Our new generation depends on self-deprecation for ‘relatable’ content

We’ve all said it before: “I’m so going to fail this test,” or “Wow I’m really awkward,” or even “Why am I so ugly?” But are these comments humorous and relatable? Or do they point to a larger problem about where we are progressing as a society?

Sure, some may think it is an attempted method of modesty, in which we downplay our own skills as opposed to bragging. Others may use it to mask their low self-esteem or seek reassurance to boost their own self-confidence. Regardless, if you keep saying these things to yourself, you’ll start to believe it.

However, there is a difference between modesty and self-deprecation. Modesty allows us to accept our weaknesses but also appreciating our strengths. While self-deprecation only draws us deeper into a hole of comparison where we lose what was once special about ourselves.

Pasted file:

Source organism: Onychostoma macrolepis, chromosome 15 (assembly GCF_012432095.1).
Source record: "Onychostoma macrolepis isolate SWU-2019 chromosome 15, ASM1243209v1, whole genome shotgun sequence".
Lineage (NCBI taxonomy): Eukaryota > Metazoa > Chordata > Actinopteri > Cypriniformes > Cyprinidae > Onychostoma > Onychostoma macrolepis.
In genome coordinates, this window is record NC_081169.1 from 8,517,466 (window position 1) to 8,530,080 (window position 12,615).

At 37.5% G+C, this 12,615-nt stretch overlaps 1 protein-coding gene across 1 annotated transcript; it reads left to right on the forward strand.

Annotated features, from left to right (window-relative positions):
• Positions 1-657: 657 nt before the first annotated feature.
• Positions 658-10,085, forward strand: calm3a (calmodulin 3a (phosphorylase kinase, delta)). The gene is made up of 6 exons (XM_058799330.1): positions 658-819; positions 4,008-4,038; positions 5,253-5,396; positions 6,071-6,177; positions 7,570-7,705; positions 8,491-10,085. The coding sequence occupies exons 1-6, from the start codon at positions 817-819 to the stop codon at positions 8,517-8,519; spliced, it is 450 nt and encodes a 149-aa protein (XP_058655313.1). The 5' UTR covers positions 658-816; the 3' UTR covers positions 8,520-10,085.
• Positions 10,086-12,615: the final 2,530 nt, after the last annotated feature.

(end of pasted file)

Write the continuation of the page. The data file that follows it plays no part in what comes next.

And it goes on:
During a time that’s dependent upon constantly changing digital entertainment, one trend that fails to change is ‘relatable’ content. Many posts that joke about mental health, childhood experiences, schoolwork, and dating, seek to unite this generation upon the collective human experience that all teenagers face. However, this humor comes at the cost of decaying the gravity that was once associated with these heavy topics. From suicide jokes, to body image satire, what does this mean for our generation?

We are quickly becoming numb to the serious issues that plague our society. By doing so, we laugh at experiences that our peers may be struggling with and lessen the weight of their problems. Bringing these topics into our daily conversation only invites more people to begin to believe the lies society tells us.